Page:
Building the Mound and Sacred Fire

The first Atsila Galvkawetiyu, "Sacred Fire," was brought back to Kituwa.  They built a high mound of dirt to keep the floodwaters from rain and the overflow of rivers from extinguishing the fire.  This mound was called Gauwatlunehi, "Ceremonial or Town Mound."  They built a building on top of the mound called a Gaduyi, "Town House," where they deposited the Sacred Fire.  The Town House also became the Anaskahi, "Council House."
  The anidawehi directed that the mound be built on the level bottom lands near the river in order that the people might have an area near the water during dances and other activities.  Ama "water," was a sacred messenger, purifier and healer and has always been important in Tsalagi life.
  First a circle of stones was laid upon the ground.  Then the anidawehi brought coals from the first fire and built a fire out of the seven principal woods of the seven clans of the Ani-Kituwagi, which are ataya, "principal wood," the oak; wani, hickory; gulasetsi, maple; guletsi, locust; dalonega ata, "yellow wood," birch; gusv, beech; and dotsu, ash.  All the wood was well seasoned and the bark had been peeled from each piece, this causing the wood to burn without smoke.  Each piece of wood was prefect with no flaws, in a common size.  The fire was built in the circle of stones.  Near the fire they laid the Ulvsuti stone that Kanati, the first Great Hunter, had brought to them from a fight with the great animal, also a scale from the Uktena, a feather from the right wing of the great hawk Tlanuwa, and the bead of the seven colors of the Clans: red, white, black, blue, purple, yellow and brown.  If a town did not have a feather of Tlanuwa, it could used a feather from the right wing of Awvhili, "Eagle."  The anidawehi conjured all of these with diseases so that if an enemy were to invade the country and destroy the Mound, they would be diseased and never return to their home.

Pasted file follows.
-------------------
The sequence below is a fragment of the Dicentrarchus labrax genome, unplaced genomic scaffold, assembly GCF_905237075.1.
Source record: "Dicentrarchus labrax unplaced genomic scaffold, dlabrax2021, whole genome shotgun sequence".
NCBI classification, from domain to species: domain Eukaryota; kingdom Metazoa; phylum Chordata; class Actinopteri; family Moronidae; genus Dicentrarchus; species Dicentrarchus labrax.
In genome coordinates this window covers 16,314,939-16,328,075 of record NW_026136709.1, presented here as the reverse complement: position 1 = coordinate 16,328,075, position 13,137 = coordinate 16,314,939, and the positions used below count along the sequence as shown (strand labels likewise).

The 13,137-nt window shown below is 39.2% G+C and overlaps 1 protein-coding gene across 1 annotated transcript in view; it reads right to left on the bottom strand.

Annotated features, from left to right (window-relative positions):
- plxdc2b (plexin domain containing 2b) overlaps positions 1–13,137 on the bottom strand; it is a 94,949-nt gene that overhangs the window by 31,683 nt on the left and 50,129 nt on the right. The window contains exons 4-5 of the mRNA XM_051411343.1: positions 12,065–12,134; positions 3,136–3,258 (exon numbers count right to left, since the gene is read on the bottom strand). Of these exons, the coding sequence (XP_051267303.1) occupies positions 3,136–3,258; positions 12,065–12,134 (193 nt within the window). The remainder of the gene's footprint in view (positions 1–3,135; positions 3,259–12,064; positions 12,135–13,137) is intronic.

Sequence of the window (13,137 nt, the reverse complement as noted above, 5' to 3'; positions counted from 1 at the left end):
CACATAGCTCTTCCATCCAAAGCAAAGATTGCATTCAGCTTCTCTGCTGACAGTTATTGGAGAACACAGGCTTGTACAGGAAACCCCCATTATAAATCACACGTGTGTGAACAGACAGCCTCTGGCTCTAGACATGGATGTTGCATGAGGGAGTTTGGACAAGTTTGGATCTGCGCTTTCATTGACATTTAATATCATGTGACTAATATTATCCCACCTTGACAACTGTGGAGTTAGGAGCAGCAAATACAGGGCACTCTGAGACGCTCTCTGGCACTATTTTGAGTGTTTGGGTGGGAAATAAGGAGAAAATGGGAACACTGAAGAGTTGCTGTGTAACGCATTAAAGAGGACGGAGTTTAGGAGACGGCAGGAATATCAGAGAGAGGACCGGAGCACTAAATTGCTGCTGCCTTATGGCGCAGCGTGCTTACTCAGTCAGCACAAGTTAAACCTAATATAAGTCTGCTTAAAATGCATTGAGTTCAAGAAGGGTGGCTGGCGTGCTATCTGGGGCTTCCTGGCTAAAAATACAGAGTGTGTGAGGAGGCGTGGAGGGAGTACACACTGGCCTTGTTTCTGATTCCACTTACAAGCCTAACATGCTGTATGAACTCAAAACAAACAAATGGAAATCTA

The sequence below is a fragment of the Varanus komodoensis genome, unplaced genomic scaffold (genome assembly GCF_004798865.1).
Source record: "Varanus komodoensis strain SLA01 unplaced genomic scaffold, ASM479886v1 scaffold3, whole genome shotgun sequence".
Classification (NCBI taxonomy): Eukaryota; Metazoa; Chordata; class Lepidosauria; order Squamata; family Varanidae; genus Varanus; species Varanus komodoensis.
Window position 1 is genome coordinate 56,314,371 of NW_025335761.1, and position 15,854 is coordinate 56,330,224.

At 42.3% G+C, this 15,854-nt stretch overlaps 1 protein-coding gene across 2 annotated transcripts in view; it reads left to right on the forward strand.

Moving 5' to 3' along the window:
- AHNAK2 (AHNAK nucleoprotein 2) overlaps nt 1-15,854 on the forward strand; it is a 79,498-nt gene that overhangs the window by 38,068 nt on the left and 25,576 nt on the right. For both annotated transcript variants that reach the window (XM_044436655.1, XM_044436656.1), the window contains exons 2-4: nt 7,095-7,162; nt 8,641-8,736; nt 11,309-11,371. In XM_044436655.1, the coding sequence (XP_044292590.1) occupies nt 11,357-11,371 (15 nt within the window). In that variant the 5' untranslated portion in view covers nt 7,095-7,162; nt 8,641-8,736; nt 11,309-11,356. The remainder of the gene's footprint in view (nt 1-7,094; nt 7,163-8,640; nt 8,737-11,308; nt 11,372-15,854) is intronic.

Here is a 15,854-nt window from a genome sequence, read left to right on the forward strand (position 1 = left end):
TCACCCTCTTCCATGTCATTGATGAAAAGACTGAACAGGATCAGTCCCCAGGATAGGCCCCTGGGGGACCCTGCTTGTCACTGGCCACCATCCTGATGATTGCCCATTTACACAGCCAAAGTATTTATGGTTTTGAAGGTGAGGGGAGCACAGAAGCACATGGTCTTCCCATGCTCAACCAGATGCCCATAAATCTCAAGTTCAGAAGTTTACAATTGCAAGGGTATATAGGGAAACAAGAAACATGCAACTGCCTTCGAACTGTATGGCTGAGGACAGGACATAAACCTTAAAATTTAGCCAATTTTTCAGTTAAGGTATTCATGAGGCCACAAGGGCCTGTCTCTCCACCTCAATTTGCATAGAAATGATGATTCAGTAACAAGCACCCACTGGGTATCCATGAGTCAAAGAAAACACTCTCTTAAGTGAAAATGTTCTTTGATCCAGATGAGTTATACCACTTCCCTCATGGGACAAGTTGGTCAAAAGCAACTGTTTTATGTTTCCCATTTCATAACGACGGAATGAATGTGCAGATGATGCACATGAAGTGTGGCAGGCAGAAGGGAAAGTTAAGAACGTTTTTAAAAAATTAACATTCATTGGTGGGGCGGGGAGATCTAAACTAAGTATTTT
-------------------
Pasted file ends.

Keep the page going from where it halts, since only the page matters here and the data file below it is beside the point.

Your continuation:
The people would bring dirt in baskets made of split reed then built the mound.  They piled dirt up around the circle of stones where the fire lay, leaving the fire uncovered.  One end of a long hollow cedar trunk with the bark still on was placed on top of the fire and dirt poured around it.  The cedar pole protected the fire from being smothered by the dirt.  The cedar log was cut to the proper length so that it would be level with the surface of the Town House floor.  After the mound was finished off smoothly at the top, the Gatuyi was built on top of the mound.  The building was large enough to have held eight hundred people of Kituwa.
  The anidawehi instructed the Gatuyi to be constructed on top of the mound in the following manner.  The head adawehi marked a large circle upon the ground for the outside of the building.  Logs were then sunk into the ground to the height of a tall man's head.  The logs werer placed side-by-side, close enough so as to allow no space between them.  If there were any cracks between the posts, they were filled with clay.  One post was notched at the top, and then a space of posts were passed before another was notched and so on at an equal distance in the complete circle, beams or wall plates were then fitted into the notched posts.
  Within this circle, another group of posts were placed at an equal distance apart, their tops being over the length of two men's height.  Each of these posts was notched at the top to receive beams.